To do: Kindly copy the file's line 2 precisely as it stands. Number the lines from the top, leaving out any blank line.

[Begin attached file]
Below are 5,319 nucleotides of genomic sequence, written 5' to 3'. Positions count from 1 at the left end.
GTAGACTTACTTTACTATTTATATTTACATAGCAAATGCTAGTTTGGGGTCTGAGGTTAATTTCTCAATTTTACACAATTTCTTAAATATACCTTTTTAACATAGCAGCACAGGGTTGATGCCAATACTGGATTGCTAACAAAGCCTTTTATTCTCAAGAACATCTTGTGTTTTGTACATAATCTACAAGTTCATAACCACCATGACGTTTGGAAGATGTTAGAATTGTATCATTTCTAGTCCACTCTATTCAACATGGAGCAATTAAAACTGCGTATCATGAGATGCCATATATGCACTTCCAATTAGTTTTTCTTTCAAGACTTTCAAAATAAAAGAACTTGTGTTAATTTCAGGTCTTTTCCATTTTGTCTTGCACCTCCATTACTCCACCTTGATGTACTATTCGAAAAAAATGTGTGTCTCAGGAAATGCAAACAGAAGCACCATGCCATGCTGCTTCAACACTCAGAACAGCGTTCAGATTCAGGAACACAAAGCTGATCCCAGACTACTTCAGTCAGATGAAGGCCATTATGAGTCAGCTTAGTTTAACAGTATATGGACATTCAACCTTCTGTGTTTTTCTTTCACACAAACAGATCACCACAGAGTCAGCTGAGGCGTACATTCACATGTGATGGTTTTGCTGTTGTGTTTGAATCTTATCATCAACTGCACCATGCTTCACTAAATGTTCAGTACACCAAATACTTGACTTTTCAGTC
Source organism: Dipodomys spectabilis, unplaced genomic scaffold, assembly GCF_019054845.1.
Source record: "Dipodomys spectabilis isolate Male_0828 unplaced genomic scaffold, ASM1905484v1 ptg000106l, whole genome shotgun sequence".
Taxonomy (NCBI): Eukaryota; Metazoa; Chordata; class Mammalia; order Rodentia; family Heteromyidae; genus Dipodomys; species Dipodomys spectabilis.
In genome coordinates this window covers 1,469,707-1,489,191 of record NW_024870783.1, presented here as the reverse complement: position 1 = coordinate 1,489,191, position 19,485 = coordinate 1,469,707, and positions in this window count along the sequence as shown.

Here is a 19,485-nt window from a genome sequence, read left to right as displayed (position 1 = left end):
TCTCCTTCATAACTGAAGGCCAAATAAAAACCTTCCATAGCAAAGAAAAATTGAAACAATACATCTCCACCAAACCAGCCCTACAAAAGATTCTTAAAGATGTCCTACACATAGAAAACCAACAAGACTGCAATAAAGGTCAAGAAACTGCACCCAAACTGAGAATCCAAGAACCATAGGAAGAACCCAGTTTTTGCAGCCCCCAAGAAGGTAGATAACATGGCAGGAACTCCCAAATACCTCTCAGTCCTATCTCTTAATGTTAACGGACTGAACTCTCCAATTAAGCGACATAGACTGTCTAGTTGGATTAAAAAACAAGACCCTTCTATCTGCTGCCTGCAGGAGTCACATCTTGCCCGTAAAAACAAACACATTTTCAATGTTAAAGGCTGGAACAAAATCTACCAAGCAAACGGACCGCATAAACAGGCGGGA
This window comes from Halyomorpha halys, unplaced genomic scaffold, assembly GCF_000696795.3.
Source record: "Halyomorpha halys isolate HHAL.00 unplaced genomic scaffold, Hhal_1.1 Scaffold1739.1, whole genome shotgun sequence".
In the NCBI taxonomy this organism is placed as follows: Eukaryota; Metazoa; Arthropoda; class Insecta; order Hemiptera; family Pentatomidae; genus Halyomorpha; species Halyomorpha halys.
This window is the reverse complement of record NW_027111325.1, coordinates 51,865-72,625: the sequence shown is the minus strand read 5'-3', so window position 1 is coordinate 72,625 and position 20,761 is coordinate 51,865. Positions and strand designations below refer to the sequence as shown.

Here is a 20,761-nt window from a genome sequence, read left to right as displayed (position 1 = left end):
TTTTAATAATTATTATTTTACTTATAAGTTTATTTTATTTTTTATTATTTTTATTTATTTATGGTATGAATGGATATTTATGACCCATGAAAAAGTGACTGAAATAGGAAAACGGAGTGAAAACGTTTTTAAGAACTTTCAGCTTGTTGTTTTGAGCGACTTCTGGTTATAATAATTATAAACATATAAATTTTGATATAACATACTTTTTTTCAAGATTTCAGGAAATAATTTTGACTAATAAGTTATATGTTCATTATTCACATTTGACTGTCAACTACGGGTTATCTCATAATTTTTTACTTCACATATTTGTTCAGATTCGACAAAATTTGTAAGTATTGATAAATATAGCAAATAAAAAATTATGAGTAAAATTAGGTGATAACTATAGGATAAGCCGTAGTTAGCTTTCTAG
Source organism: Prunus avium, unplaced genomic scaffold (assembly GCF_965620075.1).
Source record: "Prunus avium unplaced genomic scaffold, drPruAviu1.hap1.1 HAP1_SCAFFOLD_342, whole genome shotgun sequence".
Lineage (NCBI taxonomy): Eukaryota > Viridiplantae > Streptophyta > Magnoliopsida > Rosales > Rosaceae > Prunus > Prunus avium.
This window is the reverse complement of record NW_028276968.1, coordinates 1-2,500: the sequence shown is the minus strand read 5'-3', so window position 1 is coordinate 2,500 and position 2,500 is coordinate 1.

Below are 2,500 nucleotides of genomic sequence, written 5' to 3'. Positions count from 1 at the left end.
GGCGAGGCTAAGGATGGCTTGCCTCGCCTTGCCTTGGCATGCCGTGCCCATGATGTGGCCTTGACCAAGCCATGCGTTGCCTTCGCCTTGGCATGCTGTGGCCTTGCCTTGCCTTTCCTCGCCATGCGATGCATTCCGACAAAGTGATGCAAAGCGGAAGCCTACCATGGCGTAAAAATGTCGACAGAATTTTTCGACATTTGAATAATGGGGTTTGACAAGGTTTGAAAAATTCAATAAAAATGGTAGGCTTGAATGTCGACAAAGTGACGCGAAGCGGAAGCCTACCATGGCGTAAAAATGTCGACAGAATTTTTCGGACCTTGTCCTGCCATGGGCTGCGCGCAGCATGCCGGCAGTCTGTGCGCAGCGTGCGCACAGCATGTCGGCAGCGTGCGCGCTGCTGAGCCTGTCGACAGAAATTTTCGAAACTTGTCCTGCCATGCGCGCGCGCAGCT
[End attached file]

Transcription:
GTAGACTTACTTTACTATTTATATTTACATAGCAAATGCTAGTTTGGGGTCTGAGGTTAATTTCTCAATTTTACACAATTTCTTAAATATACCTTTTTAACATAGCAGCACAGGGTTGATGCCAATACTGGATTGCTAACAAAGCCTTTTATTCTCAAGAACATCTTGTGTTTTGTACATAATCTACAAGTTCATAACCACCATGACGTTTGGAAGATGTTAGAATTGTATCATTTCTAGTCCACTCTATTCAACATGGAGCAATTAAAACTGCGTATCATGAGATGCCATATATGCACTTCCAATTAGTTTTTCTTTCAAGACTTTCAAAATAAAAGAACTTGTGTTAATTTCAGGTCTTTTCCATTTTGTCTTGCACCTCCATTACTCCACCTTGATGTACTATTCGAAAAAAATGTGTGTCTCAGGAAATGCAAACAGAAGCACCATGCCATGCTGCTTCAACACTCAGAACAGCGTTCAGATTCAGGAACACAAAGCTGATCCCAGACTACTTCAGTCAGATGAAGGCCATTATGAGTCAGCTTAGTTTAACAGTATATGGACATTCAACCTTCTGTGTTTTTCTTTCACACAAACAGATCACCACAGAGTCAGCTGAGGCGTACATTCACATGTGATGGTTTTGCTGTTGTGTTTGAATCTTATCATCAACTGCACCATGCTTCACTAAATGTTCAGTACACCAAATACTTGACTTTTCAGTC